Cognitive lifestyle refers to our lifelong patterns of complex mental activity and is therefore a challenging concept to measure. However, our group has developed Lifetime of Experience Questionnaire (LEQ) as a way of measuring differences in cognitive lifestyle between older cognitively intact persons.
Our previous research has shown that a more active cognitive lifestyle is not only associated with a reduced risk for long term incident dementia, but also with increased chances of cognitive recovery from Mild Cognitive Impairment to normal cognition. There is growing evidence for the idea that cognitive lifestyle leads to a compression of cognitive morbidity, with important potential socioeconomic implications.
In collaboration with several population-based cohorts around the world, we aim to answer the following key questions:
- What is a ‘normal’ cognitive lifestyle amongst older Australians?
- How does cognitive lifestyle compare between older Australians, British, French and Americans?
- Does a more active cognitive lifestyle help prevent dementia?
- Which mental activities, if any, are more important?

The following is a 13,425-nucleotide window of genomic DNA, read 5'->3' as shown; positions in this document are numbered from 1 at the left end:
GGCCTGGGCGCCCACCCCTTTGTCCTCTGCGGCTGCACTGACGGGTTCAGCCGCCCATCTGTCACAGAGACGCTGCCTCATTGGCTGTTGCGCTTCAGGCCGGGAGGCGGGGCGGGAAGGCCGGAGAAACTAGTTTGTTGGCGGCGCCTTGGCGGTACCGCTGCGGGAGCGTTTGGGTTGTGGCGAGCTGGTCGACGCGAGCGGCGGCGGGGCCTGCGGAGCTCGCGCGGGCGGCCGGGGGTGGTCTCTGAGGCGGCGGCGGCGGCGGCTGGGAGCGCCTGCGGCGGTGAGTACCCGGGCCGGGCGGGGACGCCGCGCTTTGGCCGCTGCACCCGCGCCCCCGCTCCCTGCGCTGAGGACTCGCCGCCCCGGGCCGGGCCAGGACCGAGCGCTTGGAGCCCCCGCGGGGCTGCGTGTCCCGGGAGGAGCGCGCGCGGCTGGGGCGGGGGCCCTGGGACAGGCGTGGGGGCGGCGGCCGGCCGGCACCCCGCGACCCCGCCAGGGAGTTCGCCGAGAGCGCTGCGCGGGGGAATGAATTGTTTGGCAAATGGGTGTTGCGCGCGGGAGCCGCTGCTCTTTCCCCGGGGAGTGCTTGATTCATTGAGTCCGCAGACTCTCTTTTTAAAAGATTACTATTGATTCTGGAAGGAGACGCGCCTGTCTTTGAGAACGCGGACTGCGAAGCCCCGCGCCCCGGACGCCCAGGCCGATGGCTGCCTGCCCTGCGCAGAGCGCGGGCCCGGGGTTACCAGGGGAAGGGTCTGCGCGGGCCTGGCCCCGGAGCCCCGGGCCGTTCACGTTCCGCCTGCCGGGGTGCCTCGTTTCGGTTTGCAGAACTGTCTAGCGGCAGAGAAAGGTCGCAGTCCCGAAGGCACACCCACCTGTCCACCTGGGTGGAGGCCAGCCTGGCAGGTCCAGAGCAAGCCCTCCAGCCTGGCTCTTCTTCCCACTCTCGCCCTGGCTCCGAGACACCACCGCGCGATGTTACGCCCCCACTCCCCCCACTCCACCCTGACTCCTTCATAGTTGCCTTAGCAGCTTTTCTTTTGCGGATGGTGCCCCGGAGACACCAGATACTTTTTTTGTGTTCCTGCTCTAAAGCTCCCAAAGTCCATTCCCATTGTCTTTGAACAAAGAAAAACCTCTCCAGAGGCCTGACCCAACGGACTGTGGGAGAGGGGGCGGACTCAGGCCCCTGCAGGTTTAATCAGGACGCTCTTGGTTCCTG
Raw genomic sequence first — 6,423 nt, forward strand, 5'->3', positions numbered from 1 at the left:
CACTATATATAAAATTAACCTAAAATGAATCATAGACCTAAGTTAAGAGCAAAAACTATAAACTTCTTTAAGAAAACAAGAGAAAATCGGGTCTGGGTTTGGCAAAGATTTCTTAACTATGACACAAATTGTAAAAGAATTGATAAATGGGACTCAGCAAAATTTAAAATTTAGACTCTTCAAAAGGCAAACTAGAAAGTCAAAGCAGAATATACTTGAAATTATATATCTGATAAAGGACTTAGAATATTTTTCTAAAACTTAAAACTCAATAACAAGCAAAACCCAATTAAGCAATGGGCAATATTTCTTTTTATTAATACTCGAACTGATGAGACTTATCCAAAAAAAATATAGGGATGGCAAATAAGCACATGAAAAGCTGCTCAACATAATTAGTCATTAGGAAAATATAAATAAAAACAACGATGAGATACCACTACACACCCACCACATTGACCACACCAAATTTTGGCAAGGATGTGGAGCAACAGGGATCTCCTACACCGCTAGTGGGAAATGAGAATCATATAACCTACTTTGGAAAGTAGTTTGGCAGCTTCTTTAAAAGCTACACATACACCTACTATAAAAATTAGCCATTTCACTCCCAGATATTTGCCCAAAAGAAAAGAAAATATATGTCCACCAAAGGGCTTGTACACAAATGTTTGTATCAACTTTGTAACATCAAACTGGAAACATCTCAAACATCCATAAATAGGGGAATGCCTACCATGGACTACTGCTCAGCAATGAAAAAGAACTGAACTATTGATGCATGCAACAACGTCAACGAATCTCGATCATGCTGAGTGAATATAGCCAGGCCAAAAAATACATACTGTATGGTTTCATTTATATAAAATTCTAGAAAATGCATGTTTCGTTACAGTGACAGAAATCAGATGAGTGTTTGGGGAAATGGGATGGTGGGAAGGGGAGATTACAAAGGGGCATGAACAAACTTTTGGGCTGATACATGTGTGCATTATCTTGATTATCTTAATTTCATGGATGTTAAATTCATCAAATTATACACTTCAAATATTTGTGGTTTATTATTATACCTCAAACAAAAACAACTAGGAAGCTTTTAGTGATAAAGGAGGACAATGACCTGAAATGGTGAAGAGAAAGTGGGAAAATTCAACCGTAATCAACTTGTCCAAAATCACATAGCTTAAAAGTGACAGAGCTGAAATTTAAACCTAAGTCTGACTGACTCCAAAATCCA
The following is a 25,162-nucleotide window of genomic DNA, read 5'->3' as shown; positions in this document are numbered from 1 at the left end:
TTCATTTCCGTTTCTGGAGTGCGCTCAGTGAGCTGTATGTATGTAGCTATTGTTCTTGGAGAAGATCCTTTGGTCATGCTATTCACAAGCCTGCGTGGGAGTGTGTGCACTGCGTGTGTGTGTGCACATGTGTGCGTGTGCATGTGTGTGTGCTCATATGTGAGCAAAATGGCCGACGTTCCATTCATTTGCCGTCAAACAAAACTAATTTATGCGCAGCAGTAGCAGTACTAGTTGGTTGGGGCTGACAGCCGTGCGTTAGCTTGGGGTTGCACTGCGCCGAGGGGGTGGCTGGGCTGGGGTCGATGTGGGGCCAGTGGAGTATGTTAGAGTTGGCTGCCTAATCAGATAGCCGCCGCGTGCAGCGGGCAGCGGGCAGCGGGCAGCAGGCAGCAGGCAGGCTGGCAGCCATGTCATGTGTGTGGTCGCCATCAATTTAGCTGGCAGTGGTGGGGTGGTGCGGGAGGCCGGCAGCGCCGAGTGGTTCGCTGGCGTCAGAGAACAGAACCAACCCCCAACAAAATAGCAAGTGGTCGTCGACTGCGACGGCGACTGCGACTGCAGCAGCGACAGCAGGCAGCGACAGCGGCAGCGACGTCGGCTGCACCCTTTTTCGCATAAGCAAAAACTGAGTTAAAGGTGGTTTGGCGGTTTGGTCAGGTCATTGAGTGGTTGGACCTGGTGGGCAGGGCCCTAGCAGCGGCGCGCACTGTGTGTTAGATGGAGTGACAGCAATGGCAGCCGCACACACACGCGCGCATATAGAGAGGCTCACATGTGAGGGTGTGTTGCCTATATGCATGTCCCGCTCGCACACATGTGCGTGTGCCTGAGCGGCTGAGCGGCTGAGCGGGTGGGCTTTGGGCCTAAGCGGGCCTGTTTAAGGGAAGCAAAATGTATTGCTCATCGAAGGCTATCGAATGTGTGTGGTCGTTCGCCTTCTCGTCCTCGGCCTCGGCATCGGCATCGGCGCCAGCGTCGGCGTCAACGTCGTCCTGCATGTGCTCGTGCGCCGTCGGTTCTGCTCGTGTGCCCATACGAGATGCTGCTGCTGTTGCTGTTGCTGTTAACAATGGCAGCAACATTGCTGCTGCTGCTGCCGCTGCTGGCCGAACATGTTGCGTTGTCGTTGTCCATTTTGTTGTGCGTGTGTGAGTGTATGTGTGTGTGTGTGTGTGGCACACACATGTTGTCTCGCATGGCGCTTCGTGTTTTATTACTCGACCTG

This study is mid-way through completion. Irene Leon from University of Almeria in Spain has made two visits to RNG to assist in analyzing this data and is currently writing up the results from the Australian LEQ survey.
The following reports related to this study have been published:
- Valenzuela M & Sachdev P. Assessment of Complex Mental Activity Across the Lifespan: Development of the Lifetime of Experiences Questionnaire. Psychological Medicine (2007) 37:1015-1026.
- Valenzuela M, Sachdev P, Chen X, Wen W, Brodaty H. Lifespan mental activity predicts diminished rate of hippocampal atrophy. PLoS One (2008) 3(7):e2598
- Sydney, Australia – Prof Perminder Sachdev, Sydney Memory & Ageing Study, University of New South Wales
- Cambridge, UK – Prof Carol Brayne & Dr Fiona Matthews, University of Cambridge
- Montpellier, France – Prof Karen Ritchie, University of Montpellier
- New York, USA – Prof Yaakov Stern, Director of Neuropsychology for the Memory Disorders Clinic at the New York State Psychiatric Institute
This research is funded by the National Health & Medical Research Council (NHMRC).